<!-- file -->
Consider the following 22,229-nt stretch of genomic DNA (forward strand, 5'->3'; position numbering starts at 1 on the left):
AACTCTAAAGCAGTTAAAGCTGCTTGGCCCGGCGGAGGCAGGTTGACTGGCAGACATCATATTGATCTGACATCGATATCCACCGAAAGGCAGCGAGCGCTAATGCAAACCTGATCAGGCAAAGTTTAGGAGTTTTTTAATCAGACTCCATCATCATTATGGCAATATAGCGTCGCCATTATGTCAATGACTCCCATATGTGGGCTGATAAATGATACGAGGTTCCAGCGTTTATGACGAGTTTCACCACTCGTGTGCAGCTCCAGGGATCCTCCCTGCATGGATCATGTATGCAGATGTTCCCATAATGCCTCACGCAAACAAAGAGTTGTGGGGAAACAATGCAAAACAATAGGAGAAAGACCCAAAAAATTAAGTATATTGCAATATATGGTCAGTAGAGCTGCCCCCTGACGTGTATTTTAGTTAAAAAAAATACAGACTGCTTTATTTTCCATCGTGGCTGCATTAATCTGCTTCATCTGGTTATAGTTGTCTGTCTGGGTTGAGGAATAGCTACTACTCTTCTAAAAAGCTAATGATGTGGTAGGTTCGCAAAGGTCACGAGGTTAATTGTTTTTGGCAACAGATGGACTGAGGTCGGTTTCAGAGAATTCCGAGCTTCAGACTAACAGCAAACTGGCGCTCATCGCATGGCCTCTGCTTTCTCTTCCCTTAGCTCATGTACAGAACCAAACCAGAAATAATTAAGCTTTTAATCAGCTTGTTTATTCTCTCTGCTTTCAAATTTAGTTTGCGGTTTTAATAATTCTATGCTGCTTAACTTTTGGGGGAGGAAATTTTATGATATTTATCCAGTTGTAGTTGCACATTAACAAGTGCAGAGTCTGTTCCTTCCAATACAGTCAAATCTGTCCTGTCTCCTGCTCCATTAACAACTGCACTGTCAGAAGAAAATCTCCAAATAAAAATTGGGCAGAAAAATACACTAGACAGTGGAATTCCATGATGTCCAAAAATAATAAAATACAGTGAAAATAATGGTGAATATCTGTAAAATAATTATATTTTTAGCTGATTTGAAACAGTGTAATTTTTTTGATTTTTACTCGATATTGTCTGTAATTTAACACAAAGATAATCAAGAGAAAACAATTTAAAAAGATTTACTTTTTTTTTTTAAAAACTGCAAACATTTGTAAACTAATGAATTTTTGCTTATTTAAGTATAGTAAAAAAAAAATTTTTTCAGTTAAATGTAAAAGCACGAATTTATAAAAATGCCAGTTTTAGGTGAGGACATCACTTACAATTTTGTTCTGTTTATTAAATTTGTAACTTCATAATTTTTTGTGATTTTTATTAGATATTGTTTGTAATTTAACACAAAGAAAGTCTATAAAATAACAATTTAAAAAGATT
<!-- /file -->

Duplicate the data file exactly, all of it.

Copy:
Consider the following 22,229-nt stretch of genomic DNA (forward strand, 5'->3'; position numbering starts at 1 on the left):
AACTCTAAAGCAGTTAAAGCTGCTTGGCCCGGCGGAGGCAGGTTGACTGGCAGACATCATATTGATCTGACATCGATATCCACCGAAAGGCAGCGAGCGCTAATGCAAACCTGATCAGGCAAAGTTTAGGAGTTTTTTAATCAGACTCCATCATCATTATGGCAATATAGCGTCGCCATTATGTCAATGACTCCCATATGTGGGCTGATAAATGATACGAGGTTCCAGCGTTTATGACGAGTTTCACCACTCGTGTGCAGCTCCAGGGATCCTCCCTGCATGGATCATGTATGCAGATGTTCCCATAATGCCTCACGCAAACAAAGAGTTGTGGGGAAACAATGCAAAACAATAGGAGAAAGACCCAAAAAATTAAGTATATTGCAATATATGGTCAGTAGAGCTGCCCCCTGACGTGTATTTTAGTTAAAAAAAATACAGACTGCTTTATTTTCCATCGTGGCTGCATTAATCTGCTTCATCTGGTTATAGTTGTCTGTCTGGGTTGAGGAATAGCTACTACTCTTCTAAAAAGCTAATGATGTGGTAGGTTCGCAAAGGTCACGAGGTTAATTGTTTTTGGCAACAGATGGACTGAGGTCGGTTTCAGAGAATTCCGAGCTTCAGACTAACAGCAAACTGGCGCTCATCGCATGGCCTCTGCTTTCTCTTCCCTTAGCTCATGTACAGAACCAAACCAGAAATAATTAAGCTTTTAATCAGCTTGTTTATTCTCTCTGCTTTCAAATTTAGTTTGCGGTTTTAATAATTCTATGCTGCTTAACTTTTGGGGGAGGAAATTTTATGATATTTATCCAGTTGTAGTTGCACATTAACAAGTGCAGAGTCTGTTCCTTCCAATACAGTCAAATCTGTCCTGTCTCCTGCTCCATTAACAACTGCACTGTCAGAAGAAAATCTCCAAATAAAAATTGGGCAGAAAAATACACTAGACAGTGGAATTCCATGATGTCCAAAAATAATAAAATACAGTGAAAATAATGGTGAATATCTGTAAAATAATTATATTTTTAGCTGATTTGAAACAGTGTAATTTTTTTGATTTTTACTCGATATTGTCTGTAATTTAACACAAAGATAATCAAGAGAAAACAATTTAAAAAGATTTACTTTTTTTTTTTAAAAACTGCAAACATTTGTAAACTAATGAATTTTTGCTTATTTAAGTATAGTAAAAAAAAAATTTTTTCAGTTAAATGTAAAAGCACGAATTTATAAAAATGCCAGTTTTAGGTGAGGACATCACTTACAATTTTGTTCTGTTTATTAAATTTGTAACTTCATAATTTTTTGTGATTTTTATTAGATATTGTTTGTAATTTAACACAAAGAAAGTCTATAAAATAACAATTTAAAAAGATT